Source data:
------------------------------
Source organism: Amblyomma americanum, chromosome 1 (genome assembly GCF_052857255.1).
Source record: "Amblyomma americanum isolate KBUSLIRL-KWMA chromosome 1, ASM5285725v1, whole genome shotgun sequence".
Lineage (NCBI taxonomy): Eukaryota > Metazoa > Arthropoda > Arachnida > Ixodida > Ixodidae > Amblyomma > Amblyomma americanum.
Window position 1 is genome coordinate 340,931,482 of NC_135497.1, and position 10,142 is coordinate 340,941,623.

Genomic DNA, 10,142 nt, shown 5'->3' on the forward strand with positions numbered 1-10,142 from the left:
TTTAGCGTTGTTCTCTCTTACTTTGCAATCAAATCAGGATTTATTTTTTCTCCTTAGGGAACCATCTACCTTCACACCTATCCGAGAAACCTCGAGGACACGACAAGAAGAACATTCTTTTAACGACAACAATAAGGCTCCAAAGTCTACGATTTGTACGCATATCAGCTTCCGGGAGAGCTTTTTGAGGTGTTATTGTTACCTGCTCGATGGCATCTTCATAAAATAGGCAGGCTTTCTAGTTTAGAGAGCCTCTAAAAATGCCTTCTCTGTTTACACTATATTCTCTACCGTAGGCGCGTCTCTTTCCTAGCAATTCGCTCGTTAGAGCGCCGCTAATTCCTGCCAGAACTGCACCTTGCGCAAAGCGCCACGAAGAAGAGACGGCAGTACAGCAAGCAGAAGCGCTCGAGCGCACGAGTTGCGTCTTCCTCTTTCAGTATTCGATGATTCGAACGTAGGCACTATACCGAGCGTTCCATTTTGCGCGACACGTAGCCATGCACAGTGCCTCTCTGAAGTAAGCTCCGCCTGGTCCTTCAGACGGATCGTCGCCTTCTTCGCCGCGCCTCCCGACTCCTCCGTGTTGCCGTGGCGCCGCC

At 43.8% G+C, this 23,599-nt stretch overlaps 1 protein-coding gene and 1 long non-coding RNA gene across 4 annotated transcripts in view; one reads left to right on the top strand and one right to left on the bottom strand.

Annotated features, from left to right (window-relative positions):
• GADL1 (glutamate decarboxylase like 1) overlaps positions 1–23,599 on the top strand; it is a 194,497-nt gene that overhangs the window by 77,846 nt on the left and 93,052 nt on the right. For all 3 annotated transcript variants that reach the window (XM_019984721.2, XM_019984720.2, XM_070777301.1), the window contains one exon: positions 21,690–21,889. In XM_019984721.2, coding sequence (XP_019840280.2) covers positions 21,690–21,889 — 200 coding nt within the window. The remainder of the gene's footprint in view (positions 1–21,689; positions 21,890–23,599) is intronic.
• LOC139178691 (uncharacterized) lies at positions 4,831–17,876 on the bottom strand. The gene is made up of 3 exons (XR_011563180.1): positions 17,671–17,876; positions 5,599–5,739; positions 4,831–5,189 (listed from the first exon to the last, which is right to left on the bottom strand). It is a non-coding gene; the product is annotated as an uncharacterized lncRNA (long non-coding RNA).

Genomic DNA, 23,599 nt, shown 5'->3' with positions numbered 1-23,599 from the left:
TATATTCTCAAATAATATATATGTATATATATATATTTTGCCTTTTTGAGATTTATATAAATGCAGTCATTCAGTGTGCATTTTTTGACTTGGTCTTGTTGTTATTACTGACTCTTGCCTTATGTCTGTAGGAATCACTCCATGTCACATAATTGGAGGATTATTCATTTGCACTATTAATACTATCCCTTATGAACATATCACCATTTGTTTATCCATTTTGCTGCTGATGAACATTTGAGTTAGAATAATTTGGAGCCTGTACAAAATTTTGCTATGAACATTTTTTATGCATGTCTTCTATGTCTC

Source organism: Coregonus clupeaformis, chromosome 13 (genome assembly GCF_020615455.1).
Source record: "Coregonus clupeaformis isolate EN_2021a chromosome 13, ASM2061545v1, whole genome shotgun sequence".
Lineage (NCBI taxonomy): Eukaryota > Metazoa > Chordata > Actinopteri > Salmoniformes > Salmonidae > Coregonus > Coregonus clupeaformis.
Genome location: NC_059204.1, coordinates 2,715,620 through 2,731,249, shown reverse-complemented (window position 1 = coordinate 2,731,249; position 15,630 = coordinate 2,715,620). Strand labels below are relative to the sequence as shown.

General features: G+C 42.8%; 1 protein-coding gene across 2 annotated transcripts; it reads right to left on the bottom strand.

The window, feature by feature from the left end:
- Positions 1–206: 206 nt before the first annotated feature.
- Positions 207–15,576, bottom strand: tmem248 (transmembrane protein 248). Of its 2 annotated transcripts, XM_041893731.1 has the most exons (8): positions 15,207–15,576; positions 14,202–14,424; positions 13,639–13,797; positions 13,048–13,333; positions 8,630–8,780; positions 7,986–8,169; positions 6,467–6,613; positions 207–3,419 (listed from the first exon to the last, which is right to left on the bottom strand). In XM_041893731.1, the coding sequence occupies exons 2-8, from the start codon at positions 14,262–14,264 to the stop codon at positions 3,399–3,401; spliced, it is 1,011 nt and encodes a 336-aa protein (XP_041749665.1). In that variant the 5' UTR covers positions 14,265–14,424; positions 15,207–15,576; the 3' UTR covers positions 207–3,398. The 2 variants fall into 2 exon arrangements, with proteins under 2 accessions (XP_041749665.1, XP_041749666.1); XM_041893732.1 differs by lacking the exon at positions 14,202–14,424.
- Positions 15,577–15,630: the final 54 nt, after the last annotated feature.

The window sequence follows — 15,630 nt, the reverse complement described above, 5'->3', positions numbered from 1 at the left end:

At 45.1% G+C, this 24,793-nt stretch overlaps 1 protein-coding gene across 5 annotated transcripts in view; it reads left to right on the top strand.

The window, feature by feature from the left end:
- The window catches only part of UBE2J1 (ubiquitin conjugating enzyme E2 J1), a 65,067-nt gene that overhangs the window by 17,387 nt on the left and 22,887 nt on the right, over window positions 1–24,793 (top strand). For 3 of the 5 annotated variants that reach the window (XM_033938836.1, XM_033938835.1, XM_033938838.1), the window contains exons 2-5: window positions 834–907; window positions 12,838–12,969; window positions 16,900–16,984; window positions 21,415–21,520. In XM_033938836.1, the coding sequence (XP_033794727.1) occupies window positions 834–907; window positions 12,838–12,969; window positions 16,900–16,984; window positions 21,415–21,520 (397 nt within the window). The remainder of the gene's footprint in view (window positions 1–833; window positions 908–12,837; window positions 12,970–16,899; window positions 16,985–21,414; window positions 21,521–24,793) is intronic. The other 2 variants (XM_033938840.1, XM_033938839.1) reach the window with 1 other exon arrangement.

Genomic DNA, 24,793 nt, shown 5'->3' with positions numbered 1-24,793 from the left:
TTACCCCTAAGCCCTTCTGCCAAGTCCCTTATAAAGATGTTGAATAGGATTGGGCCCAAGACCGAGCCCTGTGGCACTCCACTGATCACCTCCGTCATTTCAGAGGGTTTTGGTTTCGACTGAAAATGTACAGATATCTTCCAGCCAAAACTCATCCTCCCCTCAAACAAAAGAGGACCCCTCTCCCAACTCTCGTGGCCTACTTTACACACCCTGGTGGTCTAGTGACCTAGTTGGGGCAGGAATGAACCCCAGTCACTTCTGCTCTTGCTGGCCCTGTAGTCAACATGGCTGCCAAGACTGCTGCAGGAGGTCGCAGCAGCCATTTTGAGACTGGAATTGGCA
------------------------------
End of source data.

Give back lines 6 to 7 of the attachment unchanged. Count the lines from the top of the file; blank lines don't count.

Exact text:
TTTAGCGTTGTTCTCTCTTACTTTGCAATCAAATCAGGATTTATTTTTTCTCCTTAGGGAACCATCTACCTTCACACCTATCCGAGAAACCTCGAGGACACGACAAGAAGAACATTCTTTTAACGACAACAATAAGGCTCCAAAGTCTACGATTTGTACGCATATCAGCTTCCGGGAGAGCTTTTTGAGGTGTTATTGTTACCTGCTCGATGGCATCTTCATAAAATAGGCAGGCTTTCTAGTTTAGAGAGCCTCTAAAAATGCCTTCTCTGTTTACACTATATTCTCTACCGTAGGCGCGTCTCTTTCCTAGCAATTCGCTCGTTAGAGCGCCGCTAATTCCTGCCAGAACTGCACCTTGCGCAAAGCGCCACGAAGAAGAGACGGCAGTACAGCAAGCAGAAGCGCTCGAGCGCACGAGTTGCGTCTTCCTCTTTCAGTATTCGATGATTCGAACGTAGGCACTATACCGAGCGTTCCATTTTGCGCGACACGTAGCCATGCACAGTGCCTCTCTGAAGTAAGCTCCGCCTGGTCCTTCAGACGGATCGTCGCCTTCTTCGCCGCGCCTCCCGACTCCTCCGTGTTGCCGTGGCGCCGCC

At 43.8% G+C, this 23,599-nt stretch overlaps 1 protein-coding gene and 1 long non-coding RNA gene across 4 annotated transcripts in view; one reads left to right on the top strand and one right to left on the bottom strand.